Saturday the community kiln is open for the public to participate. You pay $5 and choose from a selection of prebisqued (ready to glaze and fire) teabowls. Then, you go to a glaze station set up with samples of the finished look, glazes and brushes to apply. Volunteers from Hawaii Craftsman fire community kilns all day long. Once your piece is glazed, you put it on a preheat burner, where it dries the glaze, then it gets loaded into a raku kiln.

When it is hot enough, the piece is pulled hot from the fire and placed into a container with some form of combustible material. A 'reduction' is the final part of the raku process, it happens when the heat from the hot pot, ignites the materials resulting in oxygen being removed from the container, the pottery and the glaze, forming a post firing reduction. While you wait for your tea bowl to be fired, walk around the beautiful park and check out the incredible work being produced for the team competition.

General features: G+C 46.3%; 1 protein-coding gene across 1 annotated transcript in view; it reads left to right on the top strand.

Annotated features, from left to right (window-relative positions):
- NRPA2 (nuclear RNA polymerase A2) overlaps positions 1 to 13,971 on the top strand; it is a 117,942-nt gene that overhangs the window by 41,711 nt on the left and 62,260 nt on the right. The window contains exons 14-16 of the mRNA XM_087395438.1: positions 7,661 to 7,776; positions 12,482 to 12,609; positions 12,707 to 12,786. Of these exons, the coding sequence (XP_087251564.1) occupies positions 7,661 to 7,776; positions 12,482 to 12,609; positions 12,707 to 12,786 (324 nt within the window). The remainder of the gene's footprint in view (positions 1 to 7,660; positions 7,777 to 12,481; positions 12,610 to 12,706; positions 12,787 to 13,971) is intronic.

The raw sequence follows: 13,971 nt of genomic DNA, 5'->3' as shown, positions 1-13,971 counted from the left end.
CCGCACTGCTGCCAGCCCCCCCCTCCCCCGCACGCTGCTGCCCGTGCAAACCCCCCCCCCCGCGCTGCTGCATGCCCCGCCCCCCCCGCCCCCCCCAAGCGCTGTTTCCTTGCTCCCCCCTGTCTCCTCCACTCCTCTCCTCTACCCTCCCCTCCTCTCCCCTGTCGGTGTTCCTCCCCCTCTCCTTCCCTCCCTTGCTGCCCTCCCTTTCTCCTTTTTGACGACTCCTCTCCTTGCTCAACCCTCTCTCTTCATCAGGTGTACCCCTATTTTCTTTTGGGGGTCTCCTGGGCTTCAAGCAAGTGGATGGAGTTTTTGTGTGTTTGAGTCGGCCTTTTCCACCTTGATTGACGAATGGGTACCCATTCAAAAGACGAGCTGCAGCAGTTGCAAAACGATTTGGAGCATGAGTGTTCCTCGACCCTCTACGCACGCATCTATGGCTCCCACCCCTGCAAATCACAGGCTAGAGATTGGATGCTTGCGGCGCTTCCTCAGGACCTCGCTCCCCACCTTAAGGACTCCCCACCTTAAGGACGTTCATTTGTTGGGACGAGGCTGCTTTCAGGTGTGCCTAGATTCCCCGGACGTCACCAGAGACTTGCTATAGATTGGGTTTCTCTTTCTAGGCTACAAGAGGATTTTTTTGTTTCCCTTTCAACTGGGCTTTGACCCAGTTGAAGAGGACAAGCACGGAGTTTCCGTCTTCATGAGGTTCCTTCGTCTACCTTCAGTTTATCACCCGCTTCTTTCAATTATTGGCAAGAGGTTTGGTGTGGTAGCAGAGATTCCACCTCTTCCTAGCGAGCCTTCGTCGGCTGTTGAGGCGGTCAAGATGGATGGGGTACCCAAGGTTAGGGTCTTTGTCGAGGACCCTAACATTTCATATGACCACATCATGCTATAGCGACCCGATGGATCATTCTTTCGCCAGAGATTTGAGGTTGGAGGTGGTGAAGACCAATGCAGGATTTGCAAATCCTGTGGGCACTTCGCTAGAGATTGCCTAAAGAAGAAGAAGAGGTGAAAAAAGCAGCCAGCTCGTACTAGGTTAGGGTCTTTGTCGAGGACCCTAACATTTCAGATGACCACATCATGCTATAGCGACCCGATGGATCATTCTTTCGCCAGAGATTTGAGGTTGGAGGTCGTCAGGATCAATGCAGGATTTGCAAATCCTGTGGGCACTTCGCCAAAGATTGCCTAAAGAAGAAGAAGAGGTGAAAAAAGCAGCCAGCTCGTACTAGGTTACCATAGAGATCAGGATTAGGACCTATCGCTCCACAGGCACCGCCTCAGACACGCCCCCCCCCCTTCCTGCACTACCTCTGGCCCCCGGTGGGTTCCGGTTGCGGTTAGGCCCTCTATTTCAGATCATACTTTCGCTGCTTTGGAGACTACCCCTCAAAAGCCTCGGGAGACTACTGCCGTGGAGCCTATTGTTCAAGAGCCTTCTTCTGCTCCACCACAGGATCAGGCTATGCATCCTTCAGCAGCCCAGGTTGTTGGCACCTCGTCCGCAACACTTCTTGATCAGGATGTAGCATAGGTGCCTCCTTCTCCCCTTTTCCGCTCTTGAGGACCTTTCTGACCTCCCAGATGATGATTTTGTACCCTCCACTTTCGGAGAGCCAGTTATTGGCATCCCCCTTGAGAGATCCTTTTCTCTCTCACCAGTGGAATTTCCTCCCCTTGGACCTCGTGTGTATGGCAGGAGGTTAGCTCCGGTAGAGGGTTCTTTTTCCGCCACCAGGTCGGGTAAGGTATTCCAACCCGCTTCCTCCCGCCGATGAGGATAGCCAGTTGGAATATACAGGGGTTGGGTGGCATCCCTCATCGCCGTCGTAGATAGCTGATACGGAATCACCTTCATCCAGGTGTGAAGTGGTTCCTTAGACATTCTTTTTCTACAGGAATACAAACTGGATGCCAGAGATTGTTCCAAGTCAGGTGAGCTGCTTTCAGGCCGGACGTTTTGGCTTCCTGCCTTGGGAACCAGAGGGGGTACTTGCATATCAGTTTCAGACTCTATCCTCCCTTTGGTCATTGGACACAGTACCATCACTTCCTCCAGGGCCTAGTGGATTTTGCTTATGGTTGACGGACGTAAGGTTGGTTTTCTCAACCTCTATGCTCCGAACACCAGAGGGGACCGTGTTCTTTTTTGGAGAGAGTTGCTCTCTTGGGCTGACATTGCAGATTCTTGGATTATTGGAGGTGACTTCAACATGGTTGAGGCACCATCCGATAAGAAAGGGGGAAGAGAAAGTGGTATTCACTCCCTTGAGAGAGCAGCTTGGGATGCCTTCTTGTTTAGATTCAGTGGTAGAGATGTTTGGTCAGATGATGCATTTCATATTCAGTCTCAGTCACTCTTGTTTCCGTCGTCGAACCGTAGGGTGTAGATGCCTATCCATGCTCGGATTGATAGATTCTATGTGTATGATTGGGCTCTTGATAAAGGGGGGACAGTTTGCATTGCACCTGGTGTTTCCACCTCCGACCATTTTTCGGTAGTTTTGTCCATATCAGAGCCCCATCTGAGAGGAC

If you want to participate and you don't live on Oahu or even in the state of Hawaii, the Hawaii Craftsman can assign you to a group. I came from Maui and was assigned to the 'Flaming Misfits' a group from Oahu, Maui, Oregon, Maryland and Pennsylvania. Warren from Hawaii Craftsman, was kind enough to bring the kilns, shelves and tools for our use.

Each team had two or more kilns hooked up to a propane tank along with a tent and a table for glazes. With the same glazes, kilns and tools as your teammates, everyone competes to create the best pieces. There was pitfiring going on as well and some of the finest pieces came from Jeff Changs team from Oahu.